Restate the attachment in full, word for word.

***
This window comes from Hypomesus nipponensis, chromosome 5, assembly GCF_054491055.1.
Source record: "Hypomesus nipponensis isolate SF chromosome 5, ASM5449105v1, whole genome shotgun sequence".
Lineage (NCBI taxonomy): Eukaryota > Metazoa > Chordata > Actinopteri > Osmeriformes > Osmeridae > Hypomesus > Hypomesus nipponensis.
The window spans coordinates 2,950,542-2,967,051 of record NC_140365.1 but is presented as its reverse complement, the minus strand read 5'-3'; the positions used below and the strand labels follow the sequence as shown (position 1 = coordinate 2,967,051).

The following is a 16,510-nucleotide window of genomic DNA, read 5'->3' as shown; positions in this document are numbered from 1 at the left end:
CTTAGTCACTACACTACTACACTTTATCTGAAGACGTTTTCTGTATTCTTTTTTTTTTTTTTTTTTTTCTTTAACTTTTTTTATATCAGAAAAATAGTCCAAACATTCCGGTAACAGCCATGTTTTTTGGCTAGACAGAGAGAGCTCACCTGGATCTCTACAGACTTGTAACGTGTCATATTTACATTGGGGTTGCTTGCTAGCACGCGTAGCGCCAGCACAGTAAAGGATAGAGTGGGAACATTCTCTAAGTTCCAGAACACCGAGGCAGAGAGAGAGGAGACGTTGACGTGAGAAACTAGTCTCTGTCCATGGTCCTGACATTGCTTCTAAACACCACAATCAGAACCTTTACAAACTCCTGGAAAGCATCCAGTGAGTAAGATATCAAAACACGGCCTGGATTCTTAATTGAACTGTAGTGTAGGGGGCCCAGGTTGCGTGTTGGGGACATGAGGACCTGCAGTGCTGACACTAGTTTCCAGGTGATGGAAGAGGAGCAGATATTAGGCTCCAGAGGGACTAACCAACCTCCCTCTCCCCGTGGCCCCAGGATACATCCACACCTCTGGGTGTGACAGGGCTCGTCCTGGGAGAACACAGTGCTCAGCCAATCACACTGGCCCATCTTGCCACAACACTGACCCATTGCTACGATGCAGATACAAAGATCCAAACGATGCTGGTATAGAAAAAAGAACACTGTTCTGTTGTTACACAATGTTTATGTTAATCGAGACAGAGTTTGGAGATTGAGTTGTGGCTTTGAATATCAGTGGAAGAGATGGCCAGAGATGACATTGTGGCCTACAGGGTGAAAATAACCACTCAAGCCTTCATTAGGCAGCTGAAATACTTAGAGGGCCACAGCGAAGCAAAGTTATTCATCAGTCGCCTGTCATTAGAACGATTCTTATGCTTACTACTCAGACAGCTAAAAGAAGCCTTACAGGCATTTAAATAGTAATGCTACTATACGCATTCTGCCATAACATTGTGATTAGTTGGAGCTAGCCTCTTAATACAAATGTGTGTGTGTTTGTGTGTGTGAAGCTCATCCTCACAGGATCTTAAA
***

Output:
This window comes from Hypomesus nipponensis, chromosome 5, assembly GCF_054491055.1.
Source record: "Hypomesus nipponensis isolate SF chromosome 5, ASM5449105v1, whole genome shotgun sequence".
Lineage (NCBI taxonomy): Eukaryota > Metazoa > Chordata > Actinopteri > Osmeriformes > Osmeridae > Hypomesus > Hypomesus nipponensis.
The window spans coordinates 2,950,542-2,967,051 of record NC_140365.1 but is presented as its reverse complement, the minus strand read 5'-3'; the positions used below and the strand labels follow the sequence as shown (position 1 = coordinate 2,967,051).

The following is a 16,510-nucleotide window of genomic DNA, read 5'->3' as shown; positions in this document are numbered from 1 at the left end:
CTTAGTCACTACACTACTACACTTTATCTGAAGACGTTTTCTGTATTCTTTTTTTTTTTTTTTTTTTTCTTTAACTTTTTTTATATCAGAAAAATAGTCCAAACATTCCGGTAACAGCCATGTTTTTTGGCTAGACAGAGAGAGCTCACCTGGATCTCTACAGACTTGTAACGTGTCATATTTACATTGGGGTTGCTTGCTAGCACGCGTAGCGCCAGCACAGTAAAGGATAGAGTGGGAACATTCTCTAAGTTCCAGAACACCGAGGCAGAGAGAGAGGAGACGTTGACGTGAGAAACTAGTCTCTGTCCATGGTCCTGACATTGCTTCTAAACACCACAATCAGAACCTTTACAAACTCCTGGAAAGCATCCAGTGAGTAAGATATCAAAACACGGCCTGGATTCTTAATTGAACTGTAGTGTAGGGGGCCCAGGTTGCGTGTTGGGGACATGAGGACCTGCAGTGCTGACACTAGTTTCCAGGTGATGGAAGAGGAGCAGATATTAGGCTCCAGAGGGACTAACCAACCTCCCTCTCCCCGTGGCCCCAGGATACATCCACACCTCTGGGTGTGACAGGGCTCGTCCTGGGAGAACACAGTGCTCAGCCAATCACACTGGCCCATCTTGCCACAACACTGACCCATTGCTACGATGCAGATACAAAGATCCAAACGATGCTGGTATAGAAAAAAGAACACTGTTCTGTTGTTACACAATGTTTATGTTAATCGAGACAGAGTTTGGAGATTGAGTTGTGGCTTTGAATATCAGTGGAAGAGATGGCCAGAGATGACATTGTGGCCTACAGGGTGAAAATAACCACTCAAGCCTTCATTAGGCAGCTGAAATACTTAGAGGGCCACAGCGAAGCAAAGTTATTCATCAGTCGCCTGTCATTAGAACGATTCTTATGCTTACTACTCAGACAGCTAAAAGAAGCCTTACAGGCATTTAAATAGTAATGCTACTATACGCATTCTGCCATAACATTGTGATTAGTTGGAGCTAGCCTCTTAATACAAATGTGTGTGTGTTTGTGTGTGTGAAGCTCATCCTCACAGGATCTTAAA